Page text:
Northeastern University’s College of Science is forgoing postdoctoral fellowship experience for many faculty applicants through a new hiring model called Invest.
Invest’s premise is that too many strong scientists leave academia after their PhDs because they will spend years in unstable, low-paying post-doc jobs before landing a faculty position. So by eliminating the postdoc requirement (real or perceived), Northeastern’s Invest program aims to attract a larger and more promising pool of faculty candidates.
Other program features: Scientists from all disciplines are invited to apply, and a university (not departmental) committee reviews applications for possible interdisciplinary fellowships and joint appointments between units.
The investment seems to be working. Ten interns have been recruited so far, following two recruitment cycles. In the last cycle, which just ended, there were about 800 applicants from a wide range of backgrounds — “an incredible number,” said Carla Mattos, a chemistry professor and head of the Invest search committee.
“By removing the postdoctoral requirement, we will have a much wider network of very talented and excellent applicants in the society’s demographics,” Mattos said. “That includes people who have just decided ‘I’m going to go into the industry’ or ‘I’m going to do another career.’ So now we’re starting to compete with those groups of applicants who also feel like they’ve reached a point where they’re really ready to go out into the real job market, right? And I think that’s a big part of the very, very talented people.”
Inviting candidates from all disciplines also deepens the candidate pool, Mattos said.
“If we were to pinpoint a particular area of research, many of these talented people wouldn’t see themselves applying to the position, because that’s not what they’re doing,” he said. “And another thing it does is bring in this multidisciplinary group of people, which is where science is going today; A lot of what’s happening at the forefront of science today uses multiple disciplines, and a lot of people don’t necessarily see themselves in a certain field.”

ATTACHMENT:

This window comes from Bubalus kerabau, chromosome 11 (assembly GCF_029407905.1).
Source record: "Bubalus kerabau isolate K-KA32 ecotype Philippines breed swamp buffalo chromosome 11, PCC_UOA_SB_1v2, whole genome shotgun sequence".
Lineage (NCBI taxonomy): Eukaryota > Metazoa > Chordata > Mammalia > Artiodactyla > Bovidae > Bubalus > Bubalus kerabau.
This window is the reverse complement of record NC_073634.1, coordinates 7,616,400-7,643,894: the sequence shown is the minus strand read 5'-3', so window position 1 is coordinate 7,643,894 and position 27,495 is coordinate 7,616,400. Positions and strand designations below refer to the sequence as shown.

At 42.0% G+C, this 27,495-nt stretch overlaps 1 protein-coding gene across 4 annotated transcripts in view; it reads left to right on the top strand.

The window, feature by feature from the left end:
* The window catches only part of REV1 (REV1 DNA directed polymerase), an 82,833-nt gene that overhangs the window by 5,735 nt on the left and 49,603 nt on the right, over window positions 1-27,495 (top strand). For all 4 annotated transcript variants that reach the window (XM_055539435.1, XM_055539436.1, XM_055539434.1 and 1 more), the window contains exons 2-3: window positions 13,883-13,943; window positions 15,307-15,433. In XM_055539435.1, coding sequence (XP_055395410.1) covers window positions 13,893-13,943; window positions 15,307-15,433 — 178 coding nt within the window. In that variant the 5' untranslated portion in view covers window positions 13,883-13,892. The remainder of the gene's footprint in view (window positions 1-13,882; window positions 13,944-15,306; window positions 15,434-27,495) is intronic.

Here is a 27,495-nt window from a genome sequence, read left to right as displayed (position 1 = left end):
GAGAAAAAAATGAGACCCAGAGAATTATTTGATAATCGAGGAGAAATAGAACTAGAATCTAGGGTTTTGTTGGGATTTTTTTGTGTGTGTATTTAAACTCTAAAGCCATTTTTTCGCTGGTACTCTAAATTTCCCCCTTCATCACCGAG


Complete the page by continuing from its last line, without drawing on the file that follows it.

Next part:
Ultimately, Mattos said, “When you broaden your fields and remove this postdoc requirement, you have a wider pool of applicants to choose from, and you can handpick these super talented people out of this sea of applications.”
Invest is the brainchild of Hazel Sive, dean of the College of Science, who described the program as “an opportunity to open up academic careers for people who might otherwise have been marginalized by the long path to the PhD.” training in a faculty position. It has become a long and arduous road.”
Sive continued, “The postdoc used to be kind of a short term to learn a new technique or something to fill in your knowledge gaps and it’s turned into this very long term. And it has become mandatory in some areas. And what that does is tend to put people off going to academia, or select a certain demographic, or just certain people, who are willing to go through this very long period of time before they feel hireable.”
Invest isn’t a teacher diversity initiative per se, but Sive said if teacher diversity increases, that’s another benefit.
“I have been recruiting teachers for a long time. I’ve looked at various approaches to trying to recruit across the social demographic that have been promoted, and some of them didn’t work as well as I wanted,” he said. “And I’ve been thinking, ‘What’s the challenge here, and what can we do to really encourage people who are coming off the academic track, even if they’re really brilliant and talented?’ What can we do to keep them?’ And one of the things was to short-circuit that time to a faculty position.”